In Chen Mou’s imagination, every wise man, strategist, officer, and warlord thinks through their plans and understands what power (and related theories) is about; Lü Bu and Wen Chou are top-of-the-line thinking Generals, where the reputation of being “brave but brainless” was merely a cover. Of course, some of these people could calculate further than others, or be at a higher tier, which means any mistake will lead to death. Consequently, the author makes every battle of wits as complicated as possible, leaving readers who don’t think as deeply in the dust.

However, does that make this creative work brilliant? Maybe a little bit. I think once the novelty wears off, repeating this trope can be exhausting to read. The author wears himself out to come up with new tricks and schemes, or turns possible coincidences in history into the result of N-rounds of a game between masterminds. He ends up exhausted, and we feel exhausted reading it. And I want to ask: Why do you choose to craft a series like this?

Chen Mou’s view on history has a fatal flaw- that he uses his own view to frame history. In other words, it’s like how the trendy “use theory to bring along history” idea of the previous century led to “use theory to replace history”. Marxism and Leninism of that generation were eventually rejected because of it. Those of us who use history to create literature or art should put it at the same level as us or just above, so it’s from historical facts that we develop our viewpoint; to make characters approachable and let them help us grow, instead of willfully remain steeped in one’s own fantasy.

Of course you can create your own world and let characters roam free in it. But why should I pay attention to your unilateral dreamland? How will it benefit me? If it was just “for fun”, fine; but Chen Mou’s graphic novels are never just read for fun. His ambition is enormous. Through his upended history, he wants to expose the deeply ingrained ambition within human nature. We can be certain of such an avarice, for it’s a great motivator. However, people like that are also prone to straying off course or going off the deep end.

“The Ravages of Time” has reached over thirty volumes by now, right? I haven’t really stayed with it after a hundred chapters. It’s not because of the inconsistent release schedule, but that Chen Mou keeps making the same old mistake: expanding the scope so much that he loses control of it. Hundreds of pages later the timeline is still prior to Lü Bu’s death (I don’t know where the story is now). The finale that was revealed in chapter one depicts the emptiness of an old Sima Yi who knows all and controls all. I don’t know how many years it’ll take for the graphic novel to reach that point. Without new breakthroughs, it’s rare for an author to maintain the passion for a long series.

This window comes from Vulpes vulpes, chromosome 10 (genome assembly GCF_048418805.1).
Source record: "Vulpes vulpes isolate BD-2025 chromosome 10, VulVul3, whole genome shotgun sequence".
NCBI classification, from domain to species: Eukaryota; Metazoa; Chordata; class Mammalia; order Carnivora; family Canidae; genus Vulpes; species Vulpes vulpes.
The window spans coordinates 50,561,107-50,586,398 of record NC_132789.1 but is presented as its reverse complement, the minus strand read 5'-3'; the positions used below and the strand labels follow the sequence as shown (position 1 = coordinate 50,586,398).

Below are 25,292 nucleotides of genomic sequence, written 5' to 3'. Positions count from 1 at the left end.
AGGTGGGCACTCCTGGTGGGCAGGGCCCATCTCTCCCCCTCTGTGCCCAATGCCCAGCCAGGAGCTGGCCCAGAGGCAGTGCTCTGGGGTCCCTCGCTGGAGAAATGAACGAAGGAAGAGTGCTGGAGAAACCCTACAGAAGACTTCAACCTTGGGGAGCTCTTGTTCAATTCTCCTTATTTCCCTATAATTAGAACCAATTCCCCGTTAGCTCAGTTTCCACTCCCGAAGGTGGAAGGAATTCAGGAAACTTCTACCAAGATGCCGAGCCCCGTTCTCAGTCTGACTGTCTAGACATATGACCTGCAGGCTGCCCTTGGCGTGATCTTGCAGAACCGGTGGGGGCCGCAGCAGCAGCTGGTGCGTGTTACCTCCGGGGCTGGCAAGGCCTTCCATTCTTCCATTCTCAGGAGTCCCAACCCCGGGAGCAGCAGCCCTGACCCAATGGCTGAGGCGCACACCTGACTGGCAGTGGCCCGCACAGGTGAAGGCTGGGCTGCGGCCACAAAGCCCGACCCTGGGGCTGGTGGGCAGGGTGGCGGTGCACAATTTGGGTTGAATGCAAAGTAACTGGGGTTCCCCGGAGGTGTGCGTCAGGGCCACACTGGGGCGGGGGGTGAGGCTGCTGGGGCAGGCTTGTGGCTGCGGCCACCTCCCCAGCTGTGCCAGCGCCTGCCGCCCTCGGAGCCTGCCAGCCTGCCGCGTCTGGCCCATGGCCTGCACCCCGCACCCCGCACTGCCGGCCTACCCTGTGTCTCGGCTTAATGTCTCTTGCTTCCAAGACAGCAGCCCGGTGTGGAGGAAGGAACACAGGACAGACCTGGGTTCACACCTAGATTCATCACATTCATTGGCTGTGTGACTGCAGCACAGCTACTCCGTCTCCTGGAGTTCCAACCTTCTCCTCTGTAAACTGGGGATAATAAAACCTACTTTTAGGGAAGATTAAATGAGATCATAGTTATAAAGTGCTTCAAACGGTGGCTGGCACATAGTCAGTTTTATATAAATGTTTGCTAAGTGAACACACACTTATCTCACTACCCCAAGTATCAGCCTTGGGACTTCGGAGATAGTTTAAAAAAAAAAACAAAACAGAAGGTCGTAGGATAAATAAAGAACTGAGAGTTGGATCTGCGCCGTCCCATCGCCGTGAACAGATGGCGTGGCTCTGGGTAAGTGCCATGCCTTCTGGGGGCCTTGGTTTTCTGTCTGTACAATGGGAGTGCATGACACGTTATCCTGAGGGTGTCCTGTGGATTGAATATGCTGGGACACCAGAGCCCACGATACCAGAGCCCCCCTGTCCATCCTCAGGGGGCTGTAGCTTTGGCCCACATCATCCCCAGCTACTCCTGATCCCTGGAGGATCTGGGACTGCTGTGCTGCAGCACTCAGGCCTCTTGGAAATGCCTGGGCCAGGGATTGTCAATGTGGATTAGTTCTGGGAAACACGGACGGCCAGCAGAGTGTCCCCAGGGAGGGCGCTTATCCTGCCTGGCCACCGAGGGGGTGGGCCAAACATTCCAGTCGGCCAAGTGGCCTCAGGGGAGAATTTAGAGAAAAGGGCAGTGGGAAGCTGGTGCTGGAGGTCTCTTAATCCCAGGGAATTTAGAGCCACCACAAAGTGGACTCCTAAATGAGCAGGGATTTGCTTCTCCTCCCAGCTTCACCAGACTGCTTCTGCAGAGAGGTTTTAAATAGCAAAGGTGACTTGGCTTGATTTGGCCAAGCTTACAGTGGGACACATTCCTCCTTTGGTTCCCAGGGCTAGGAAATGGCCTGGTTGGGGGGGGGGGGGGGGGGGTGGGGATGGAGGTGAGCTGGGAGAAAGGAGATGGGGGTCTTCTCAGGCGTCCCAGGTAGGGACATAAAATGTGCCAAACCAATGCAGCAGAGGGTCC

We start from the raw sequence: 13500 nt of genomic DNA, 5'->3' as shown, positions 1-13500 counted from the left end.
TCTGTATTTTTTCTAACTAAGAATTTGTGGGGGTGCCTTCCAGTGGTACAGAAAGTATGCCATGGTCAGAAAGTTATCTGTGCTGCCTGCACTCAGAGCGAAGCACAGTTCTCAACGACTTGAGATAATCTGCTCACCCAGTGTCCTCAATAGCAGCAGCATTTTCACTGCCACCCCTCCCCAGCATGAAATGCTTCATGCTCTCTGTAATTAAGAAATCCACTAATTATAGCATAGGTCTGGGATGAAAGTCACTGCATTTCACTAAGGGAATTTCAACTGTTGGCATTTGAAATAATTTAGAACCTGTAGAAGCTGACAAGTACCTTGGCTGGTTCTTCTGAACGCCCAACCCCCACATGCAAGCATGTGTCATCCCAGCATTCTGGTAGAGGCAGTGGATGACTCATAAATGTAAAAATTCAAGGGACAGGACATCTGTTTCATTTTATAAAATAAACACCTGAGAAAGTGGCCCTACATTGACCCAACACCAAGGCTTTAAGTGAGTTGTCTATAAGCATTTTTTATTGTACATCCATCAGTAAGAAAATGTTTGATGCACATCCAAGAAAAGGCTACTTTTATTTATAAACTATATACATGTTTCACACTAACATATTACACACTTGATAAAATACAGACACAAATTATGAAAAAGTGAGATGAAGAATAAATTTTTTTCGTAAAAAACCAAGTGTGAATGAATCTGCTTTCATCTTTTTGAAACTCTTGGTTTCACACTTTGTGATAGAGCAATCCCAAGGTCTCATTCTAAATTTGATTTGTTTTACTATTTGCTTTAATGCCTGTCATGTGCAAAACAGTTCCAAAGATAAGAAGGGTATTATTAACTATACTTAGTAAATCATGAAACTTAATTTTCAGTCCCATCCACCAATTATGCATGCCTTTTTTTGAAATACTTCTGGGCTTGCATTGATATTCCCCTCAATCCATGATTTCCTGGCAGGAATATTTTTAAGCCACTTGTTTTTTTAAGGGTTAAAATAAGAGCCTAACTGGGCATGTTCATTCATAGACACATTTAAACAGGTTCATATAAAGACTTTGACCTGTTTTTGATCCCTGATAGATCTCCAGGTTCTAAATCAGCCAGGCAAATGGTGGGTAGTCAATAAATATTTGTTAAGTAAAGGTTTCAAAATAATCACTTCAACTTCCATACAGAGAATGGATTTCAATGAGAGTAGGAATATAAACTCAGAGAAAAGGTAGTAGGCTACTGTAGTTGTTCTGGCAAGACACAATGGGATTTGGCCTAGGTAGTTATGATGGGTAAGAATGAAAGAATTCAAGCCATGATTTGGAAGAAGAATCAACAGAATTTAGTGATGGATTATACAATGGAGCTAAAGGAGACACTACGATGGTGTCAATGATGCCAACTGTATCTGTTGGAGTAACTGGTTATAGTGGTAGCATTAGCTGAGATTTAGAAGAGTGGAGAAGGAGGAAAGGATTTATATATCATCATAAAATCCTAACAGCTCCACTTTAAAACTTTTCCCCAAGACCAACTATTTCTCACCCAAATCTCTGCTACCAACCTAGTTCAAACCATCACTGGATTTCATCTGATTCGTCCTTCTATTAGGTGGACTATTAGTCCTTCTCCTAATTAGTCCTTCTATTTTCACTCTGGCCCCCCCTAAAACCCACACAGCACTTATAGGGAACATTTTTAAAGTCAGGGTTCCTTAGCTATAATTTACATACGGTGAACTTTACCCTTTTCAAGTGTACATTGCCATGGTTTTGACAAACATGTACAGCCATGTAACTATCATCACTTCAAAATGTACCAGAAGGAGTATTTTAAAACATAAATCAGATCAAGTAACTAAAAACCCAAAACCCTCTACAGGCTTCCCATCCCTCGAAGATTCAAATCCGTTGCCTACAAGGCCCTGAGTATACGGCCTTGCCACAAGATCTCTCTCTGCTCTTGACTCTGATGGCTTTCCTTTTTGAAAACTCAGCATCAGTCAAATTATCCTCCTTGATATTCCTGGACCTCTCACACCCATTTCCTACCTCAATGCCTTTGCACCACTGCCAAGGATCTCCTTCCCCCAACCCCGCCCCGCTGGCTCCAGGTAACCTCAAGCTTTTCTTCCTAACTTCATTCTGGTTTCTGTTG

The historical view in “The Ravages of Time” does have a commendable quality: it illustrates the influential power of clans, especially those of royalty and deep lineage. Back then that was the basic structure within which power struggle was conducted. In the past we had Wang Fu Zhi‘s “Reading Zi Zhi Tong Jian” (this is so esoteric that it’s probably rare for anyone who is not a history major like me to have read it; even I was introduced to it by a professor), Fan Wen Lan’s “The Concise Edition of General History of China,” Lü Si Mian‘s “The Story of the Three Kingdoms;” average readers of this day and age would have heard of Yi Zhong Tian (and history buffs like me think his work is all right; flawed, but not enough to overshadow its brilliance); overall the general population has a higher understanding of Three Kingdoms period than past generations. Therefore if you want our attention, Chen Mou, you better bring out something of higher level, a historical view more comprehensive, and intellects that are more abnormal – but why torture yourself thus?

Someone whose name I can’t remember said, “Guan Ning in the Romance of the Three Kingdoms is the best character.” And Guan Ning is a hermit living in Liaodong (east Liao). What does that tell us? It tells us that there is a yearning for morality and sentimentality. Some people in times of chaos would abandon moral principles, while others would long for them. Not to mention that virtues were still celebrated values among the men of class near the end of East Han dynasty (despite it turning hypocritical). Confucianism was also the mainstream belief system (despite having produced “renowned literati” like Kong Rong and Mi Heng, who were only full of talk). But this seems to be a blind spot for Chen Mou. Or maybe Chen Mou only focuses on its negative side- the commonly criticized hypocritical and preachy side, without seeing the positive and other various sides to it. As a result, you have neglected a very important human mentality in the historical context.

In addition, Chen Mou is mistaken about another aspect of people’s mentality in times of great turmoil: uncertainty. Are those warlords really fully informed, confident, flawless strategists that only ever fail because of their own overconfidence? Chen Mou’s tendency to embellish, to raise characters to god or demon status reduces their believability. And even if he manages to justify it all, what’s so entertaining about a Three Kingdoms setting where it’s just a bunch of crazy strong brains and brawns going back-and-forth? You upended the traditional images from history, folklore, and literature in order to create your own imagery. But if none of that helps the reader to get closer to the reality, to approach better understanding and sympathy, then what’s the meaning of your work of art?

In short, I think Chen Mou’s failing can be summed up as “imbalance”. He is so eager to create super heroes and mysterious extraordinary talents that he and the entire series became a prisoner to this idea- unable to actually let these heroes and extraordinary talents present themselves to us. What a pity. On the other hand, I must still praise Chen Mou’s ambition and creativity. I also have reason to believe that with the ever increasing literacy of historical text by the masses, the widespread of education, the open flow of information, and the liberation in ways of thinking, that there will be creators in the future who may surpass Chen Mou in this regard.

« Newer PostsOlder Posts »

Blog at WordPress.com.